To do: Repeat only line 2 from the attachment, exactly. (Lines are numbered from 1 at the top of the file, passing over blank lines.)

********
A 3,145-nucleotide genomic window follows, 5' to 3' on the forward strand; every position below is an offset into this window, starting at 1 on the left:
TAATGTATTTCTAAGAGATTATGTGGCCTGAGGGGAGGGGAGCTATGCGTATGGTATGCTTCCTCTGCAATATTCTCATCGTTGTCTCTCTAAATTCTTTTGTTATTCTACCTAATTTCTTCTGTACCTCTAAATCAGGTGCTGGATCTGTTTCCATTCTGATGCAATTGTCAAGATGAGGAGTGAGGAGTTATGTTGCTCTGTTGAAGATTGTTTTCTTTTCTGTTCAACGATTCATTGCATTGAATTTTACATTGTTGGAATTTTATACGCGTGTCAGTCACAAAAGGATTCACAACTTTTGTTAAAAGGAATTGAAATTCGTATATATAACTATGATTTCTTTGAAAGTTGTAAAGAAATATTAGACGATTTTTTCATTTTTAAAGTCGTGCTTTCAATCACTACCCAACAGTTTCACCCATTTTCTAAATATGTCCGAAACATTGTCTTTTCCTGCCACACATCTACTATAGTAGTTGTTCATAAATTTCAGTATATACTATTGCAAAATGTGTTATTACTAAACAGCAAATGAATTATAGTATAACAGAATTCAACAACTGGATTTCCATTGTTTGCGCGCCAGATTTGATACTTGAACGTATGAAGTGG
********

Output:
TAATGTATTTCTAAGAGATTATGTGGCCTGAGGGGAGGGGAGCTATGCGTATGGTATGCTTCCTCTGCAATATTCTCATCGTTGTCTCTCTAAATTCTTTTGTTATTCTACCTAATTTCTTCTGTACCTCTAAATCAGGTGCTGGATCTGTTTCCATTCTGATGCAATTGTCAAGATGAGGAGTGAGGAGTTATGTTGCTCTGTTGAAGATTGTTTTCTTTTCTGTTCAACGATTCATTGCATTGAATTTTACATTGTTGGAATTTTATACGCGTGTCAGTCACAAAAGGATTCACAACTTTTGTTAAAAGGAATTGAAATTCGTATATATAACTATGATTTCTTTGAAAGTTGTAAAGAAATATTAGACGATTTTTTCATTTTTAAAGTCGTGCTTTCAATCACTACCCAACAGTTTCACCCATTTTCTAAATATGTCCGAAACATTGTCTTTTCCTGCCACACATCTACTATAGTAGTTGTTCATAAATTTCAGTATATACTATTGCAAAATGTGTTATTACTAAACAGCAAATGAATTATAGTATAACAGAATTCAACAACTGGATTTCCATTGTTTGCGCGCCAGATTTGATACTTGAACGTATGAAGTGG